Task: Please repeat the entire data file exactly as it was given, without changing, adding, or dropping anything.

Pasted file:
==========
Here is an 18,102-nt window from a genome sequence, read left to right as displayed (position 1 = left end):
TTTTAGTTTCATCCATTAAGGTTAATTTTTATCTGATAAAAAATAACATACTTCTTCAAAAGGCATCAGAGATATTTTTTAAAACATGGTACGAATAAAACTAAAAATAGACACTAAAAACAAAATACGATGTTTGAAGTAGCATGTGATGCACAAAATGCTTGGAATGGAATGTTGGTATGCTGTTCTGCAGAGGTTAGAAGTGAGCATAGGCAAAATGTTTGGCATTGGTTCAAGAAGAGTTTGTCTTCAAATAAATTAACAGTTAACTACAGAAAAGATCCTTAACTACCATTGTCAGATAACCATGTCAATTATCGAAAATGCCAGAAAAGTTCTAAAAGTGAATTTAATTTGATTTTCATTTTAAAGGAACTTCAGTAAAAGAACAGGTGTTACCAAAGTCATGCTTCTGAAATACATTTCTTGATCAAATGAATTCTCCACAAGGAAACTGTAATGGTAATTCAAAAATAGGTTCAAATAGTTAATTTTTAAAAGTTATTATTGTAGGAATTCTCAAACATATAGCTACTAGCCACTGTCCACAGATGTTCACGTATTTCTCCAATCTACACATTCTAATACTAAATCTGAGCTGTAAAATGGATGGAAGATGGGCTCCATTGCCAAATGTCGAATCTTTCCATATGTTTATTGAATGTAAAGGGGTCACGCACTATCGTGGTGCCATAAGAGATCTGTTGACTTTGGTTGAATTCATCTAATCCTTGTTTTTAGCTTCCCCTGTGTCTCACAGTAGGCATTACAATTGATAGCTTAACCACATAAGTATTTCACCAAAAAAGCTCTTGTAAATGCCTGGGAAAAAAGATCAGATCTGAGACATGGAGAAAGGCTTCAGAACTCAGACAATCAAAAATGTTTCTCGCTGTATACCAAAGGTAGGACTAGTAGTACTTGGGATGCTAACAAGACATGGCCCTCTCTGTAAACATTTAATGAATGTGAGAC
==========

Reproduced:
Here is an 18,102-nt window from a genome sequence, read left to right as displayed (position 1 = left end):
TTTTAGTTTCATCCATTAAGGTTAATTTTTATCTGATAAAAAATAACATACTTCTTCAAAAGGCATCAGAGATATTTTTTAAAACATGGTACGAATAAAACTAAAAATAGACACTAAAAACAAAATACGATGTTTGAAGTAGCATGTGATGCACAAAATGCTTGGAATGGAATGTTGGTATGCTGTTCTGCAGAGGTTAGAAGTGAGCATAGGCAAAATGTTTGGCATTGGTTCAAGAAGAGTTTGTCTTCAAATAAATTAACAGTTAACTACAGAAAAGATCCTTAACTACCATTGTCAGATAACCATGTCAATTATCGAAAATGCCAGAAAAGTTCTAAAAGTGAATTTAATTTGATTTTCATTTTAAAGGAACTTCAGTAAAAGAACAGGTGTTACCAAAGTCATGCTTCTGAAATACATTTCTTGATCAAATGAATTCTCCACAAGGAAACTGTAATGGTAATTCAAAAATAGGTTCAAATAGTTAATTTTTAAAAGTTATTATTGTAGGAATTCTCAAACATATAGCTACTAGCCACTGTCCACAGATGTTCACGTATTTCTCCAATCTACACATTCTAATACTAAATCTGAGCTGTAAAATGGATGGAAGATGGGCTCCATTGCCAAATGTCGAATCTTTCCATATGTTTATTGAATGTAAAGGGGTCACGCACTATCGTGGTGCCATAAGAGATCTGTTGACTTTGGTTGAATTCATCTAATCCTTGTTTTTAGCTTCCCCTGTGTCTCACAGTAGGCATTACAATTGATAGCTTAACCACATAAGTATTTCACCAAAAAAGCTCTTGTAAATGCCTGGGAAAAAAGATCAGATCTGAGACATGGAGAAAGGCTTCAGAACTCAGACAATCAAAAATGTTTCTCGCTGTATACCAAAGGTAGGACTAGTAGTACTTGGGATGCTAACAAGACATGGCCCTCTCTGTAAACATTTAATGAATGTGAGAC